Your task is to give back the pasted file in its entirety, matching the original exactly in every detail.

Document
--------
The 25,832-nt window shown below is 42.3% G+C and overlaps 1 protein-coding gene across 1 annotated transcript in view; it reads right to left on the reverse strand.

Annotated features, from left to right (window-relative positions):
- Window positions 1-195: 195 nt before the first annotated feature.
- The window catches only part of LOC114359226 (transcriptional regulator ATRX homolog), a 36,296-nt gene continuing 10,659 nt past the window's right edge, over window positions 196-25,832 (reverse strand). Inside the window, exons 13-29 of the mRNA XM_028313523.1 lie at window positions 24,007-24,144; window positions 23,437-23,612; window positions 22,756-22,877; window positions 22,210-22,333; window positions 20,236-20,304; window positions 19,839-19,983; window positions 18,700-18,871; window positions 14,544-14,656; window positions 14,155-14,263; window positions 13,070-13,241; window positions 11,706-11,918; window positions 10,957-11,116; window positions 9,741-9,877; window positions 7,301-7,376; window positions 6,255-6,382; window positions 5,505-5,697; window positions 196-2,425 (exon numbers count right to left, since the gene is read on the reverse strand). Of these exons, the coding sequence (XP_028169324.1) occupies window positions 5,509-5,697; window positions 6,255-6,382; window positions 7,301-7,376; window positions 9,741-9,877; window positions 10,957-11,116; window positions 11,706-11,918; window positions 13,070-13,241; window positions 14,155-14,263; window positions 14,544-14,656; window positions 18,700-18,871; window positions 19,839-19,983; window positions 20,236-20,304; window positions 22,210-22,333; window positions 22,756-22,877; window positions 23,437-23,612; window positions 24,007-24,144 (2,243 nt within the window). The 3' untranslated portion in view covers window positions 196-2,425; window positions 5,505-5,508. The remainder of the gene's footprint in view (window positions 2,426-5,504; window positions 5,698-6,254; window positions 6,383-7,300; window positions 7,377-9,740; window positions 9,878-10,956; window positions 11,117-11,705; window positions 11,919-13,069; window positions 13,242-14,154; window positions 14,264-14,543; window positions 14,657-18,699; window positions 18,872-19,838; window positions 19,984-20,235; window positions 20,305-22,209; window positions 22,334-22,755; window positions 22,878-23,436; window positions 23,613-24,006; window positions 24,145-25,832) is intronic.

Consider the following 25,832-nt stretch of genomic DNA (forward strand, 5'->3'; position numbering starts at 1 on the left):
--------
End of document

The 25,832-nt window shown below is 42.3% G+C and overlaps 1 protein-coding gene across 1 annotated transcript in view; it reads right to left on the reverse strand.

Annotated features, from left to right (window-relative positions):
- Window positions 1-195: 195 nt before the first annotated feature.
- The window catches only part of LOC114359226 (transcriptional regulator ATRX homolog), a 36,296-nt gene continuing 10,659 nt past the window's right edge, over window positions 196-25,832 (reverse strand). Inside the window, exons 13-29 of the mRNA XM_028313523.1 lie at window positions 24,007-24,144; window positions 23,437-23,612; window positions 22,756-22,877; window positions 22,210-22,333; window positions 20,236-20,304; window positions 19,839-19,983; window positions 18,700-18,871; window positions 14,544-14,656; window positions 14,155-14,263; window positions 13,070-13,241; window positions 11,706-11,918; window positions 10,957-11,116; window positions 9,741-9,877; window positions 7,301-7,376; window positions 6,255-6,382; window positions 5,505-5,697; window positions 196-2,425 (exon numbers count right to left, since the gene is read on the reverse strand). Of these exons, the coding sequence (XP_028169324.1) occupies window positions 5,509-5,697; window positions 6,255-6,382; window positions 7,301-7,376; window positions 9,741-9,877; window positions 10,957-11,116; window positions 11,706-11,918; window positions 13,070-13,241; window positions 14,155-14,263; window positions 14,544-14,656; window positions 18,700-18,871; window positions 19,839-19,983; window positions 20,236-20,304; window positions 22,210-22,333; window positions 22,756-22,877; window positions 23,437-23,612; window positions 24,007-24,144 (2,243 nt within the window). The 3' untranslated portion in view covers window positions 196-2,425; window positions 5,505-5,508. The remainder of the gene's footprint in view (window positions 2,426-5,504; window positions 5,698-6,254; window positions 6,383-7,300; window positions 7,377-9,740; window positions 9,878-10,956; window positions 11,117-11,705; window positions 11,919-13,069; window positions 13,242-14,154; window positions 14,264-14,543; window positions 14,657-18,699; window positions 18,872-19,838; window positions 19,984-20,235; window positions 20,305-22,209; window positions 22,334-22,755; window positions 22,878-23,436; window positions 23,613-24,006; window positions 24,145-25,832) is intronic.

Consider the following 25,832-nt stretch of genomic DNA (forward strand, 5'->3'; position numbering starts at 1 on the left):